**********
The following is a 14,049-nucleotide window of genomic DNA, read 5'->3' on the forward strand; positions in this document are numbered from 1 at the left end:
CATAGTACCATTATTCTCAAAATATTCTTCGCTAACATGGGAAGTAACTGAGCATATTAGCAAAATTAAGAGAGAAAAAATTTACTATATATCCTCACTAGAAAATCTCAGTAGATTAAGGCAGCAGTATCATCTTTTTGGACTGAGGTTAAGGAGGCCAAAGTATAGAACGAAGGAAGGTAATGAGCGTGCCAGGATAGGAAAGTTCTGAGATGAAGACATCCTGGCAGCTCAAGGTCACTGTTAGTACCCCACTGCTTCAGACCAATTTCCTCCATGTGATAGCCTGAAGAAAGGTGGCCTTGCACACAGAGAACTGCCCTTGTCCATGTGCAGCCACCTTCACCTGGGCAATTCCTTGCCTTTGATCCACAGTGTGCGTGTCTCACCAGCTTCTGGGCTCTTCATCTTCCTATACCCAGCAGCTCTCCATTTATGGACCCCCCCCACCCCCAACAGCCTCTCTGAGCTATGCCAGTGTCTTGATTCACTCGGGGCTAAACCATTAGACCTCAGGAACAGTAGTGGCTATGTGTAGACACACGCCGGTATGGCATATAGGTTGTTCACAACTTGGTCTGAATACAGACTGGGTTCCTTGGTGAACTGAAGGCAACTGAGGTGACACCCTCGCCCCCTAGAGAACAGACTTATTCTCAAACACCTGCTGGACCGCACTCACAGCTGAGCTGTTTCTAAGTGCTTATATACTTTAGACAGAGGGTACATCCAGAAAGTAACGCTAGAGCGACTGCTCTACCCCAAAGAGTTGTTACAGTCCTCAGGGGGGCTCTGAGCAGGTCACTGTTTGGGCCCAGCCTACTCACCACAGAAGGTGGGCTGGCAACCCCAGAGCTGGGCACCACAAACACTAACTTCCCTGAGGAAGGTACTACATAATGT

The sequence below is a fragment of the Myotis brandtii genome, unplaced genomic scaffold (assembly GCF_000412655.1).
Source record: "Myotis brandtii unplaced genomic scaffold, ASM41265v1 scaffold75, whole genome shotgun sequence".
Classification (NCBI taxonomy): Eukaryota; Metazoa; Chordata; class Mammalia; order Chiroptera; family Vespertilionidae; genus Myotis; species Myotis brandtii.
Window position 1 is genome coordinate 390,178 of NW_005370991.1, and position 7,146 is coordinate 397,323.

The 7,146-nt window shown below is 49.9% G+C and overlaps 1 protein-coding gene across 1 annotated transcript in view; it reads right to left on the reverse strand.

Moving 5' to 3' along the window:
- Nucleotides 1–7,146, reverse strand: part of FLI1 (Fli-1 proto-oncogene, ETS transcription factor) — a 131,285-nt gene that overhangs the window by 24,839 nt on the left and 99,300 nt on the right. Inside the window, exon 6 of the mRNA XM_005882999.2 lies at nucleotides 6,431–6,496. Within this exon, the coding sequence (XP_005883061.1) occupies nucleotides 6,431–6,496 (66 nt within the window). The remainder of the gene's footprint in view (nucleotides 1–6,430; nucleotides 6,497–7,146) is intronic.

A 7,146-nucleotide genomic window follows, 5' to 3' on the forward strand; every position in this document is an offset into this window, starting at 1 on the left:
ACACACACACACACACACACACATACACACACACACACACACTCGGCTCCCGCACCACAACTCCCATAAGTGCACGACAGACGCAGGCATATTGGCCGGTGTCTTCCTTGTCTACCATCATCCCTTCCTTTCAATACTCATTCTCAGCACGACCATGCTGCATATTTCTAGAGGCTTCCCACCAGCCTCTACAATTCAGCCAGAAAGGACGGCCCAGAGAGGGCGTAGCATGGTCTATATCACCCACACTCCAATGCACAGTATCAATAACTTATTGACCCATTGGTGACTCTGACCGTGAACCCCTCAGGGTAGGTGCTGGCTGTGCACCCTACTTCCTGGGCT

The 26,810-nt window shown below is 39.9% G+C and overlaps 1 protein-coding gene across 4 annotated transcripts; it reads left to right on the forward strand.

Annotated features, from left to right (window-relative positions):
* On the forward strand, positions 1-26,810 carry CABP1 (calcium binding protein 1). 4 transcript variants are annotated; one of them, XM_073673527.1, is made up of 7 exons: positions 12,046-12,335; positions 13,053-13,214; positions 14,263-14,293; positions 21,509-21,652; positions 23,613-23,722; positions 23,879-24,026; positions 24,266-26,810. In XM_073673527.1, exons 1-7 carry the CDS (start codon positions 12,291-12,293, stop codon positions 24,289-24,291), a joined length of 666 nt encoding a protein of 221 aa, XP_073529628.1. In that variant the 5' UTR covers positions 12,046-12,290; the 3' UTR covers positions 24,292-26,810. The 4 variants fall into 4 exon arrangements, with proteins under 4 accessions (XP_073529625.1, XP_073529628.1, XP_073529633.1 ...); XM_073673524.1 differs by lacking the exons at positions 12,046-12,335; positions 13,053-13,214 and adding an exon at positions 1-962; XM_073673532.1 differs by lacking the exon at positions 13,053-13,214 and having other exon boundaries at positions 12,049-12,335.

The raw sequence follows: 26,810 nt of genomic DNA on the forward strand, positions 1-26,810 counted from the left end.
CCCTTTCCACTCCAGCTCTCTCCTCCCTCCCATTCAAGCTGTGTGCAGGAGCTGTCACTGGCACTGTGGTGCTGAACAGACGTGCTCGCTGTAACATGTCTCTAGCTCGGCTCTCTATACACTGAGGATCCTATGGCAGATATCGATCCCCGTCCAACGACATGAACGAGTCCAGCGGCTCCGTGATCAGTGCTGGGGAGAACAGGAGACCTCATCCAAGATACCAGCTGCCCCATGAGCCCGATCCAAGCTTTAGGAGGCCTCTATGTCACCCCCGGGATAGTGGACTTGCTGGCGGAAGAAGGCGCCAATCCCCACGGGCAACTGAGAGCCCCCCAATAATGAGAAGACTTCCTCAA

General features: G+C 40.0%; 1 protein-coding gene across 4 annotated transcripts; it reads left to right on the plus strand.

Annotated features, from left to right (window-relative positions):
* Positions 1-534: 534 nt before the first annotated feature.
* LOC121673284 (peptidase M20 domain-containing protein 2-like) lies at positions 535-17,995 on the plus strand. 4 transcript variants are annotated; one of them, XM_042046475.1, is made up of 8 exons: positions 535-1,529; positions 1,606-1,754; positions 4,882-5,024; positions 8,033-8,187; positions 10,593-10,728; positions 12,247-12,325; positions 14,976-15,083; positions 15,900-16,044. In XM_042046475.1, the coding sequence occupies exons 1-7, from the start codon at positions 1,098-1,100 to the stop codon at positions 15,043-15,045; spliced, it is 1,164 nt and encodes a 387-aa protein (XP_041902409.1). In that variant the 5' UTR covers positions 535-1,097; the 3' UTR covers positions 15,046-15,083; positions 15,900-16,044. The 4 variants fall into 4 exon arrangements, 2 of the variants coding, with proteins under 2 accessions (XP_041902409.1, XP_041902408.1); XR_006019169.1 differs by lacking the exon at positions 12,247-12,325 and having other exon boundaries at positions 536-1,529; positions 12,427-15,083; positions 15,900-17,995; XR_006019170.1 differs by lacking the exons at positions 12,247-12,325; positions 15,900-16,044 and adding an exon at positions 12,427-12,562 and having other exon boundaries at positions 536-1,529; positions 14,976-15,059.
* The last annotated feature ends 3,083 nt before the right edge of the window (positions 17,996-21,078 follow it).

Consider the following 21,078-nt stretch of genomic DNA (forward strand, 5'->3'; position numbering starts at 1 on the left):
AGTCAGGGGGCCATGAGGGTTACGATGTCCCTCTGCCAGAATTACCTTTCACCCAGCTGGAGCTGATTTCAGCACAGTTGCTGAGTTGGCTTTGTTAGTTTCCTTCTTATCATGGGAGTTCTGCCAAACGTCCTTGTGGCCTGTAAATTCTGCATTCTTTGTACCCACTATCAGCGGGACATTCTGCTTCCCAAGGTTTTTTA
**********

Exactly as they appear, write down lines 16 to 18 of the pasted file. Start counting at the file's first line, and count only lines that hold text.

CCCTTTCCACTCCAGCTCTCTCCTCCCTCCCATTCAAGCTGTGTGCAGGAGCTGTCACTGGCACTGTGGTGCTGAACAGACGTGCTCGCTGTAACATGTCTCTAGCTCGGCTCTCTATACACTGAGGATCCTATGGCAGATATCGATCCCCGTCCAACGACATGAACGAGTCCAGCGGCTCCGTGATCAGTGCTGGGGAGAACAGGAGACCTCATCCAAGATACCAGCTGCCCCATGAGCCCGATCCAAGCTTTAGGAGGCCTCTATGTCACCCCCGGGATAGTGGACTTGCTGGCGGAAGAAGGCGCCAATCCCCACGGGCAACTGAGAGCCCCCCAATAATGAGAAGACTTCCTCAA

General features: G+C 40.0%; 1 protein-coding gene across 4 annotated transcripts; it reads left to right on the plus strand.

Annotated features, from left to right (window-relative positions):